JACK RUSSELL TERRIER CLUB of GREAT BRITAIN

Established 1974

 BREED STANDARD.

Characteristics: The terrier must present a lively, active and alert appearance. It should impress with its fearless and happy disposition. It should be remembered that the Jack Russell is a working terrier and should retain these instincts. Nervousness, cowardice and over-aggression should be discouraged, and it should always appear confident.

 

General Appearance: A sturdy, tough terrier, very much on its toes all the time, measuring between 10" and 15" at the withers. The body length must be in proportion to the height, and it should present a compact, balanced image, always being in solid, hard condition.

 

Head: Should be well balanced and in proportion to the body. The skull should be flat, of moderate width at the ears, narrowing to the eyes. There should be a defined stop but not over-pronounced. The length of muzzle from the nose to the stop should be slightly shorter than the distance from the stop to the occiput. The nose should be black. The jaw should be powerful and well boned with strongly muscled cheeks.

 

Eyes: Should be almond shaped, dark in colour and full of life and intelligence.

 

Ears: Small “V” shaped drop ears carried forward close to the head and of moderate thickness..

 

Mouth: Strong teeth with the top slightly overlapping the lower.

 

Neck: Clean and muscular, of good length, gradually widening at the shoulders.

 

Forequarters: The shoulders should be sloping and well laid back, fine at points and clearly cut at the withers. Forelegs should be strong and straight boned with joints in correct alignment. Elbows hanging perpendicular to the body and working free of the sides.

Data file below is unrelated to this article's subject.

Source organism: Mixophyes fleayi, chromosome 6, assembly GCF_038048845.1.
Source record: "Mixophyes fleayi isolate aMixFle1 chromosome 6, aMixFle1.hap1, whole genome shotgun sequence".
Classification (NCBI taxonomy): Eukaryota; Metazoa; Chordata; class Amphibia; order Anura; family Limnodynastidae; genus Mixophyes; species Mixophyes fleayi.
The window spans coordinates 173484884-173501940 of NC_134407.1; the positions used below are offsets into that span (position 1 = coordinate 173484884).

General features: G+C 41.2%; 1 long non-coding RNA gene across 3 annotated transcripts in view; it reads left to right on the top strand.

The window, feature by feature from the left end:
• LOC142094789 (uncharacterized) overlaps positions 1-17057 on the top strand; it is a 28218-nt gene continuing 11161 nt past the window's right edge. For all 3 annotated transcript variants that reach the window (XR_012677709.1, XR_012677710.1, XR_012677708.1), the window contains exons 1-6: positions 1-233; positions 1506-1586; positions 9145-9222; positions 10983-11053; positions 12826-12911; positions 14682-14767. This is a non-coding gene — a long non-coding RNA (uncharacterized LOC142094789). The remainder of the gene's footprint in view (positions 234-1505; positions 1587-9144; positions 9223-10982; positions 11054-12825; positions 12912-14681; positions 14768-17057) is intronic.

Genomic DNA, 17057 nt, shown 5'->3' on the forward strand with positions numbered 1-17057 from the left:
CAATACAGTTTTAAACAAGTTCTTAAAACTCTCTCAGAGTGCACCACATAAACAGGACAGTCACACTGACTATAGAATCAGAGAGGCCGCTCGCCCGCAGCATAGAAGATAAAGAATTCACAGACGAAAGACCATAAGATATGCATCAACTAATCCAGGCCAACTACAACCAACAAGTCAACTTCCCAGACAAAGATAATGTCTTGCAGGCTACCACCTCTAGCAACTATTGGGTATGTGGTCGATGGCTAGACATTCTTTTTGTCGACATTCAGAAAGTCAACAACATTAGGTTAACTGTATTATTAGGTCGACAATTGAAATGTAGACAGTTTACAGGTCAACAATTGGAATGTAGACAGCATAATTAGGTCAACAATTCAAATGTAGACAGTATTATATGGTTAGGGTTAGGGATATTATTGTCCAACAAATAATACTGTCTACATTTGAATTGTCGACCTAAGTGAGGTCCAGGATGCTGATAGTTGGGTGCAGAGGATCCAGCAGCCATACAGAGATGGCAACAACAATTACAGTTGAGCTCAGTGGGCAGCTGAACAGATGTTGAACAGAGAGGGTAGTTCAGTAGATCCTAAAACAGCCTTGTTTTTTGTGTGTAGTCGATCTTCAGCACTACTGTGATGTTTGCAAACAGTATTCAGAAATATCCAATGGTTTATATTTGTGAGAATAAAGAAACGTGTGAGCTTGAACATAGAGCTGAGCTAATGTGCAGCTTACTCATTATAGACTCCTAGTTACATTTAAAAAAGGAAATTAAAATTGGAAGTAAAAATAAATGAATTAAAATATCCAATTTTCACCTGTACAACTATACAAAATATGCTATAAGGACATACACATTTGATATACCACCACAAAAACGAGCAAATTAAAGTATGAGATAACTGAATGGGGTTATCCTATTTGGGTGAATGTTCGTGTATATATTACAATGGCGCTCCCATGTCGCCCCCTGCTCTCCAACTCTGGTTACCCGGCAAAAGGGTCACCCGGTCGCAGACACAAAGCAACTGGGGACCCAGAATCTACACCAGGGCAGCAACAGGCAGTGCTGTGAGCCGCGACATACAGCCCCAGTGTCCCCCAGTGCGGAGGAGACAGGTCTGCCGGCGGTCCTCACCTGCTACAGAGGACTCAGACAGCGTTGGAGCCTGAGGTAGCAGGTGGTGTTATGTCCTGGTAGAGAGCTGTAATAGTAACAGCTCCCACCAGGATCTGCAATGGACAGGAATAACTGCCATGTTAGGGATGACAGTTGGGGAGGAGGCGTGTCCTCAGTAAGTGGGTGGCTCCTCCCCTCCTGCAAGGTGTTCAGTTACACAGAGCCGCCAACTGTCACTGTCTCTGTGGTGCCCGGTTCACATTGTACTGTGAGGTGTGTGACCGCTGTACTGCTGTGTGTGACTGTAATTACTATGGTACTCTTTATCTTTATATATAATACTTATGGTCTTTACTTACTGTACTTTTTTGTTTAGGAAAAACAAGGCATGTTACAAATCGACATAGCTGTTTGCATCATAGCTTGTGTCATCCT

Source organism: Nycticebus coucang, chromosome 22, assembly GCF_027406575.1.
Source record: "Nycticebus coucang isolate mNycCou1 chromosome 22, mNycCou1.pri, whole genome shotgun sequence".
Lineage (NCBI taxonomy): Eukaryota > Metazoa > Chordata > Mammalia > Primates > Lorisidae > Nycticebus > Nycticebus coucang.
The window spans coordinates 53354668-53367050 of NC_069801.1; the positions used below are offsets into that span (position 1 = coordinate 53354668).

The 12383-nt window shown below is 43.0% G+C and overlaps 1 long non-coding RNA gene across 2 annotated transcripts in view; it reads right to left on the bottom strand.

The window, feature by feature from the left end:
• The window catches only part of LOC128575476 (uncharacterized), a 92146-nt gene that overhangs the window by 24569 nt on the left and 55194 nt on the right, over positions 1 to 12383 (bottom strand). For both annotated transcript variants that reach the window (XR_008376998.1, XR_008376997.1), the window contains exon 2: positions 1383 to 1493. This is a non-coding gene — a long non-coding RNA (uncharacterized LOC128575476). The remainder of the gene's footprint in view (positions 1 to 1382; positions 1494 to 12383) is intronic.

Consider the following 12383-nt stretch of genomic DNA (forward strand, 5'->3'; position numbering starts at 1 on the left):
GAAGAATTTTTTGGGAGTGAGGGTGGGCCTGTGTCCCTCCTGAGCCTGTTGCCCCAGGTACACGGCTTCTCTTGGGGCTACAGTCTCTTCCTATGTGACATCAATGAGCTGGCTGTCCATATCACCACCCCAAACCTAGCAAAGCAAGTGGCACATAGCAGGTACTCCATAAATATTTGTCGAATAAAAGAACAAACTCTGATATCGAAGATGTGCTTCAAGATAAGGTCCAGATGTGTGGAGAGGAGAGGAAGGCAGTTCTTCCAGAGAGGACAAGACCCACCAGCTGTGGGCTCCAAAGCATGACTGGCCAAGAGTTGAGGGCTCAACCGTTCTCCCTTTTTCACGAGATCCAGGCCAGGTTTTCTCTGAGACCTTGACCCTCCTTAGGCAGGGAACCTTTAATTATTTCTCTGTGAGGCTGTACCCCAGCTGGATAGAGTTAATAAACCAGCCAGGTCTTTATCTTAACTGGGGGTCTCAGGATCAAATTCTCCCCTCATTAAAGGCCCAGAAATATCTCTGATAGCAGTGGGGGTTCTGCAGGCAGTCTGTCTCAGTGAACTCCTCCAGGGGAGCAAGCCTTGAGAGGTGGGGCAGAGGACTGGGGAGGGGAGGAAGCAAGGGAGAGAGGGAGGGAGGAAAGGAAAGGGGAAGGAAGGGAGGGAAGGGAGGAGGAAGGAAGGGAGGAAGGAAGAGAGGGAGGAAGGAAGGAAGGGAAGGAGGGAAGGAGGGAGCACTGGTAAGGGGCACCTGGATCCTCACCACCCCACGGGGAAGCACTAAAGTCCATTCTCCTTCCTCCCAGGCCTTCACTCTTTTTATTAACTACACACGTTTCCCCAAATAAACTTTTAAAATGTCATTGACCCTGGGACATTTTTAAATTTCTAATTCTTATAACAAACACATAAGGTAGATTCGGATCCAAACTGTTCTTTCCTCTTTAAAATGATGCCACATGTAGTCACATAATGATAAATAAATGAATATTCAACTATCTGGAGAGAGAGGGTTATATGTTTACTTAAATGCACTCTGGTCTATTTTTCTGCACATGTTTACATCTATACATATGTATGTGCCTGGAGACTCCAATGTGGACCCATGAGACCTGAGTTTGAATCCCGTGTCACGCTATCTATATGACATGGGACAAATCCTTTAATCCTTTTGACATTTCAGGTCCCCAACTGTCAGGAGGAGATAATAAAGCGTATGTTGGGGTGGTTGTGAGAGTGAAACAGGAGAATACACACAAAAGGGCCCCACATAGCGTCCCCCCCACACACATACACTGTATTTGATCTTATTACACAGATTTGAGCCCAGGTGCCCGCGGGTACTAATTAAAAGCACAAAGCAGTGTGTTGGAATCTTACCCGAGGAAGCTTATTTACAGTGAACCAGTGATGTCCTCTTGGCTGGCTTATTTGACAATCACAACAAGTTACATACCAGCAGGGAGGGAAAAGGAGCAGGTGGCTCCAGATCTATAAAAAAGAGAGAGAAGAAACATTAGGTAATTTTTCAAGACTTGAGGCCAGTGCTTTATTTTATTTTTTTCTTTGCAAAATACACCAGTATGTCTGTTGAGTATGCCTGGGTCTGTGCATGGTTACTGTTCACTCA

Body: The chest should be shallow, narrow and the front legs set not too widely apart, giving an athletic, rather than heavily chested appearance. As a guide only, the chest should be small enough to be easily spanned behind the shoulders, by average hands, when the terrier is in a fit, working condition. The back should be strong, straight and, in comparison to the height of the terrier, give a balanced image. The loin should be slightly arched.

 

Hindquarters: Should be strong and muscular, well put together with good angulations and hand of stifle, giving plenty of drive and propulsion. Looking from behind, the hocks must be straight.

 

Feet: Round, hard-padded, of cat-like appearance, neither turning in nor out.

 

Tail: Should be set rather high, carried gaily and in proportion to body length, usually about four inches long, providing a good hand-hold.

 

Coat: Smooth, without being so sparse as not to provide a certain amount of protection from the elements and undergrowth. Rough or broken coated, without being woolly.

 

Colour: White should predominate with tan, black, or brown markings. Brindle markings are unacceptable. 

 

Gait: Movement should be free, lively, well co-ordinated with straight action in front and behind.

 

Additional Notes:

  • Dogs and bitches should be entire and capable of breeding. Dogs should be shown to have both testicles fully descended into the scrotum.
  • Old scars or injuries, the result of work or accident, should not be allowed to prejudice the terrier’s chance in the show ring unless they interfere with its movement or with its utility for work or stud.
  • For showing purposes, terriers are classified into two groups according to their height, which are 10” to 12½” and over 12½” to 15”.

    Correct General Appearance


    (Illustration courtesy of JRTCA)

    A Jack Russell Terrier should not show any strong characteristics of another breed

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